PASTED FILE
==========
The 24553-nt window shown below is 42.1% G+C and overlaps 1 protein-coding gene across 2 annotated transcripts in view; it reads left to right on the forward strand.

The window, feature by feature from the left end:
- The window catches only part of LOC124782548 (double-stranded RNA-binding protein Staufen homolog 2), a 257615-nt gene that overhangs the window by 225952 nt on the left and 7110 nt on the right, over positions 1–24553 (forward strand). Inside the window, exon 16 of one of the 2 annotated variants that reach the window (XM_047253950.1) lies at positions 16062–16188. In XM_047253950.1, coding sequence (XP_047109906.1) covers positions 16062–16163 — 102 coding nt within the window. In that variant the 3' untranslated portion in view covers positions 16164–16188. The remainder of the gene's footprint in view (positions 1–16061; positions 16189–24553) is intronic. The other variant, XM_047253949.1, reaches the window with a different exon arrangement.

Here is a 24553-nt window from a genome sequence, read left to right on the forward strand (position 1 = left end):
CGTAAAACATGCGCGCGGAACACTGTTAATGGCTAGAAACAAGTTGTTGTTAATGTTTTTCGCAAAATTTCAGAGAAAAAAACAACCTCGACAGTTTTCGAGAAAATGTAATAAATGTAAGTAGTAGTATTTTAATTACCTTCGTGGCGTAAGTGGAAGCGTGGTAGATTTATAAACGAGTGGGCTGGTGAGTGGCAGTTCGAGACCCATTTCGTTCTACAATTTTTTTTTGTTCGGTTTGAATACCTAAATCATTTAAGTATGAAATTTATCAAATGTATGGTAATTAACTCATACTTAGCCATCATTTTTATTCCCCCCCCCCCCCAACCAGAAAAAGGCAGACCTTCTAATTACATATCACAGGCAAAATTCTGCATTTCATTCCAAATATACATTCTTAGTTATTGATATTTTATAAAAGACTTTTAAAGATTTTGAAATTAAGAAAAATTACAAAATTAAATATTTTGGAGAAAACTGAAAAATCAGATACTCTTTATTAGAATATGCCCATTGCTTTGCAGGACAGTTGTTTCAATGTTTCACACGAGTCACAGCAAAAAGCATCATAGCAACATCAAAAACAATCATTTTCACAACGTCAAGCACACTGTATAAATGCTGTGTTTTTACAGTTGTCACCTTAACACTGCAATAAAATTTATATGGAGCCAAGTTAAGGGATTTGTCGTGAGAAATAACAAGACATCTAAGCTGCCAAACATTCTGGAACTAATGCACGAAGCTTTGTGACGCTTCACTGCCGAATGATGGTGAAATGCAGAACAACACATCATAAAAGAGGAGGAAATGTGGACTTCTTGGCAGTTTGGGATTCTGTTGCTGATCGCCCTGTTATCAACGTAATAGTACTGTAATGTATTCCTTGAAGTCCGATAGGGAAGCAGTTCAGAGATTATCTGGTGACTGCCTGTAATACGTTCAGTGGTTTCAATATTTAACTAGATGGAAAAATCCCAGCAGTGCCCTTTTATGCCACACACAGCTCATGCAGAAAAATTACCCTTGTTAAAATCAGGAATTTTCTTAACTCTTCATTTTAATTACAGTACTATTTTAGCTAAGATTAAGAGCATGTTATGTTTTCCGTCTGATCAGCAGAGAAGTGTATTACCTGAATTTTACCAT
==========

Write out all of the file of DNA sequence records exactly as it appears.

The 24553-nt window shown below is 42.1% G+C and overlaps 1 protein-coding gene across 2 annotated transcripts in view; it reads left to right on the forward strand.

The window, feature by feature from the left end:
- The window catches only part of LOC124782548 (double-stranded RNA-binding protein Staufen homolog 2), a 257615-nt gene that overhangs the window by 225952 nt on the left and 7110 nt on the right, over positions 1–24553 (forward strand). Inside the window, exon 16 of one of the 2 annotated variants that reach the window (XM_047253950.1) lies at positions 16062–16188. In XM_047253950.1, coding sequence (XP_047109906.1) covers positions 16062–16163 — 102 coding nt within the window. In that variant the 3' untranslated portion in view covers positions 16164–16188. The remainder of the gene's footprint in view (positions 1–16061; positions 16189–24553) is intronic. The other variant, XM_047253949.1, reaches the window with a different exon arrangement.

Here is a 24553-nt window from a genome sequence, read left to right on the forward strand (position 1 = left end):
CGTAAAACATGCGCGCGGAACACTGTTAATGGCTAGAAACAAGTTGTTGTTAATGTTTTTCGCAAAATTTCAGAGAAAAAAACAACCTCGACAGTTTTCGAGAAAATGTAATAAATGTAAGTAGTAGTATTTTAATTACCTTCGTGGCGTAAGTGGAAGCGTGGTAGATTTATAAACGAGTGGGCTGGTGAGTGGCAGTTCGAGACCCATTTCGTTCTACAATTTTTTTTTGTTCGGTTTGAATACCTAAATCATTTAAGTATGAAATTTATCAAATGTATGGTAATTAACTCATACTTAGCCATCATTTTTATTCCCCCCCCCCCCCAACCAGAAAAAGGCAGACCTTCTAATTACATATCACAGGCAAAATTCTGCATTTCATTCCAAATATACATTCTTAGTTATTGATATTTTATAAAAGACTTTTAAAGATTTTGAAATTAAGAAAAATTACAAAATTAAATATTTTGGAGAAAACTGAAAAATCAGATACTCTTTATTAGAATATGCCCATTGCTTTGCAGGACAGTTGTTTCAATGTTTCACACGAGTCACAGCAAAAAGCATCATAGCAACATCAAAAACAATCATTTTCACAACGTCAAGCACACTGTATAAATGCTGTGTTTTTACAGTTGTCACCTTAACACTGCAATAAAATTTATATGGAGCCAAGTTAAGGGATTTGTCGTGAGAAATAACAAGACATCTAAGCTGCCAAACATTCTGGAACTAATGCACGAAGCTTTGTGACGCTTCACTGCCGAATGATGGTGAAATGCAGAACAACACATCATAAAAGAGGAGGAAATGTGGACTTCTTGGCAGTTTGGGATTCTGTTGCTGATCGCCCTGTTATCAACGTAATAGTACTGTAATGTATTCCTTGAAGTCCGATAGGGAAGCAGTTCAGAGATTATCTGGTGACTGCCTGTAATACGTTCAGTGGTTTCAATATTTAACTAGATGGAAAAATCCCAGCAGTGCCCTTTTATGCCACACACAGCTCATGCAGAAAAATTACCCTTGTTAAAATCAGGAATTTTCTTAACTCTTCATTTTAATTACAGTACTATTTTAGCTAAGATTAAGAGCATGTTATGTTTTCCGTCTGATCAGCAGAGAAGTGTATTACCTGAATTTTACCAT